– PEMDAS = Please Excuse My Dear Aunt Sally

= Parentheses, Exponents, Multiplication / Division (left to right), Addition / Subtraction (left to right).

2) The 12 cranial nerves:

Oh, Oh, Oh, To Touch and Feel Very Good Velvet. Such Heaven!

  • O: olfactory nerve (CN I)
  • O: optic nerve (CN II)
  • O: oculomotor nerve (CN III)
  • T: trochlear nerve (CN IV)
  • T: trigeminal nerve(CN V)
  • A: abducens nerve (CN VI)
  • F: facial nerve (CN VII)
  • A: auditory (or vestibulocochlear) nerve (CN VIII)
  • G: glossopharyngeal nerve (CN IX)
  • V: vagus nerve (CN X)
  • S: spinal accessory nerve (CN XI)
  • H: hypoglossal (CN XII)

reasons why students remembered certain mnemonics

3. Vary Your Learning Materials

We usually learn from textbooks and class lecture videos, but other learning materials may help.

Try out videos on YouTube—search for specific channels for a more targeted and focused approach.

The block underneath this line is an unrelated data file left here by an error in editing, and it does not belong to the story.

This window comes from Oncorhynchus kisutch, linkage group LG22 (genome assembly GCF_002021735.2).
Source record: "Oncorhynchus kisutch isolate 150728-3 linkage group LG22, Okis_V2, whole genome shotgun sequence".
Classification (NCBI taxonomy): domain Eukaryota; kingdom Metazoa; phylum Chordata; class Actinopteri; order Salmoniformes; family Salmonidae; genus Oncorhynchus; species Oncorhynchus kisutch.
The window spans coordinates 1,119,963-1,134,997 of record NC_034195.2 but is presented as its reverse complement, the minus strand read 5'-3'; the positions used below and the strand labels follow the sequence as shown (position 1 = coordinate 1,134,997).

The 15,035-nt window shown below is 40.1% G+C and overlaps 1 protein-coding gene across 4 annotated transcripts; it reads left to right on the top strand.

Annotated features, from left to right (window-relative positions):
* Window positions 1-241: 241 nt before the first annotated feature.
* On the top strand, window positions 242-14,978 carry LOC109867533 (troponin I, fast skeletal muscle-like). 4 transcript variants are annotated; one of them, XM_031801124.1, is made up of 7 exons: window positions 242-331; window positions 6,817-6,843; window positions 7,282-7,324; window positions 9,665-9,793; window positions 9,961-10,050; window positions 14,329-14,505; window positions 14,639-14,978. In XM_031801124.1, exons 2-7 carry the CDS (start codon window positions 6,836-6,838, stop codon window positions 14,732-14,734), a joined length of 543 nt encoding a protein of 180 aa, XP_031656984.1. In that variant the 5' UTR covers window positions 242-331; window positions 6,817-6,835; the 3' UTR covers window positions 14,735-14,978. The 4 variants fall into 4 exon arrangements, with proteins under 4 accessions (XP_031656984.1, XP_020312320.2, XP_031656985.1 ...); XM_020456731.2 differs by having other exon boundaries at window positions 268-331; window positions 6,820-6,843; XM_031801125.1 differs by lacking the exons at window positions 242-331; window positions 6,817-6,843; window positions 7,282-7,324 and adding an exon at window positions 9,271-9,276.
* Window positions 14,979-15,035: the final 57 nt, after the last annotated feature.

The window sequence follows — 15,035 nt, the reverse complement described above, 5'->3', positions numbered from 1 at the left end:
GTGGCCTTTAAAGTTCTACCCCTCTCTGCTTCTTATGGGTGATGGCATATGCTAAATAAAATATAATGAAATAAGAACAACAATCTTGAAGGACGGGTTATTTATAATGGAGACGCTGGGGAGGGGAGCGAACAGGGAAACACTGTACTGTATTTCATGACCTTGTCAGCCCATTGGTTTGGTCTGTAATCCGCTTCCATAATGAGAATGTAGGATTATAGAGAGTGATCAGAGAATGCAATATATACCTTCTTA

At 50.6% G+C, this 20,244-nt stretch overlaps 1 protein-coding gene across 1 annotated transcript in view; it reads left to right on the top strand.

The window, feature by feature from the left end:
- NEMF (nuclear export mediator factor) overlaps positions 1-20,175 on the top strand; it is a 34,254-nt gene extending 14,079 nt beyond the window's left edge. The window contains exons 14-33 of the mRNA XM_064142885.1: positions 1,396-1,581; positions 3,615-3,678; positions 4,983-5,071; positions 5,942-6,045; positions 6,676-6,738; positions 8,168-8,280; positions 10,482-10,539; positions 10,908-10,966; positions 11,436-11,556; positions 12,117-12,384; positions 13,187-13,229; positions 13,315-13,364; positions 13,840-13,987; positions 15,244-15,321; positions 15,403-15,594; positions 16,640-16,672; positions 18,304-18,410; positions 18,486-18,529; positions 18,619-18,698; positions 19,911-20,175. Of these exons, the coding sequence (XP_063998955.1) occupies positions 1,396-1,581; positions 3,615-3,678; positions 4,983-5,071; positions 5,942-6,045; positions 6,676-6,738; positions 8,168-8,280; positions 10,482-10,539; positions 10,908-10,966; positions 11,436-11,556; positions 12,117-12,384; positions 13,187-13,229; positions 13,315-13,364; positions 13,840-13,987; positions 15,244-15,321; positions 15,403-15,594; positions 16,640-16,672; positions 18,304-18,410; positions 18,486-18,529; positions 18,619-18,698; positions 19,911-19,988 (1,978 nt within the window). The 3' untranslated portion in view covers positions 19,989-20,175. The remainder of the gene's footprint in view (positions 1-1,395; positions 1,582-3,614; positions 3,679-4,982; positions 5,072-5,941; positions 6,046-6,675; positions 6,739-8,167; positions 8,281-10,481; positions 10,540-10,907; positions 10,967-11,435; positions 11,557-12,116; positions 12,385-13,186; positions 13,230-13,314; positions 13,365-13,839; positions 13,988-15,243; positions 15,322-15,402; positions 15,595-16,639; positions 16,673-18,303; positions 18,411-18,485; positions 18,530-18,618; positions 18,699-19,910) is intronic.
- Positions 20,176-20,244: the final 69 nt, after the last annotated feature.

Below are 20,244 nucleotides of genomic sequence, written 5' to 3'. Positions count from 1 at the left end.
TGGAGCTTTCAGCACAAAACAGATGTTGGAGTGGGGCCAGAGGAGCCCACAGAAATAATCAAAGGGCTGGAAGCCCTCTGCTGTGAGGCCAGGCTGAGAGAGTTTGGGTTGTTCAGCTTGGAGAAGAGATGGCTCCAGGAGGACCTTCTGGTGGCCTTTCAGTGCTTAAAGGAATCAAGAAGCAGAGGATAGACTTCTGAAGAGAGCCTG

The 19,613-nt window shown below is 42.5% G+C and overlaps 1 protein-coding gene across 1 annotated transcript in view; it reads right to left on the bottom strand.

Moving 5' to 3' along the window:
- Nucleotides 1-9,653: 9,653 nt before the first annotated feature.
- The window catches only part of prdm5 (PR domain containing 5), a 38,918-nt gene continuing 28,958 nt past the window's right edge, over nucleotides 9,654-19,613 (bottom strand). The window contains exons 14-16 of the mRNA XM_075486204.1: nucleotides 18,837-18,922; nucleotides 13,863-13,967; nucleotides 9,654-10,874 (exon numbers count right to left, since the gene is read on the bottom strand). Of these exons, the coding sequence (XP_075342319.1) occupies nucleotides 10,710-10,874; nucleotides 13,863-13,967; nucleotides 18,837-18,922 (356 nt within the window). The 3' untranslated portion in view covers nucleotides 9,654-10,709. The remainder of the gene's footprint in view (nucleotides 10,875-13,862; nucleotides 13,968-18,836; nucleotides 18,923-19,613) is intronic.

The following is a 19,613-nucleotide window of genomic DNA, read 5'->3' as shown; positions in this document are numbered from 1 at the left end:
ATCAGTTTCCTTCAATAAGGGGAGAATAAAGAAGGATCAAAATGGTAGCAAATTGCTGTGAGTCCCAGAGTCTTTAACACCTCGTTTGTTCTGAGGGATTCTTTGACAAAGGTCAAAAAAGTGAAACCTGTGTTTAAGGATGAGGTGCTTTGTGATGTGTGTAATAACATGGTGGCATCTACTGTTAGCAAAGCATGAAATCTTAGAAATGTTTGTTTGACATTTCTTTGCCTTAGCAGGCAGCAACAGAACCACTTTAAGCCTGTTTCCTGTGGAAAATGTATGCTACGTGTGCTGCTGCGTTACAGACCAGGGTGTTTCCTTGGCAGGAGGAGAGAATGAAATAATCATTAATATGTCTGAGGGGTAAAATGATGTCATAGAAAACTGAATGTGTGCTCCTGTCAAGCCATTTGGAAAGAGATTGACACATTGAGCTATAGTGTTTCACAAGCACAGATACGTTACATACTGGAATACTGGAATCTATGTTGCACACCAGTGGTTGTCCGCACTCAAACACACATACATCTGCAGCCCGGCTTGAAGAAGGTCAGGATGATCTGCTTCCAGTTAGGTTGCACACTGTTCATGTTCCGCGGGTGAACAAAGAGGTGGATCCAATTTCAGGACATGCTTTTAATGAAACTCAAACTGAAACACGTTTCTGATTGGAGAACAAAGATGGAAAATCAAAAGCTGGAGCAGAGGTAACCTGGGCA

If learning biology, go out and identify the scientific names of the organisms you see.

If learning physics, watch and follow YouTube videos that illustrate the concepts with actual activities.

A great example of this is the physics of swimming.

4. Use the Feynman Technique

Try the Feynman Technique (Cam, (2020). Explain what you currently know to a kid or to a friend who doesn’t know about the subject matter. You’ll be more motivated to try to study and learn more to answer their questions, which may seem very simple to answer but require us to comprehend the subject matter. It works both as a learning and teaching tool.

5. Use Music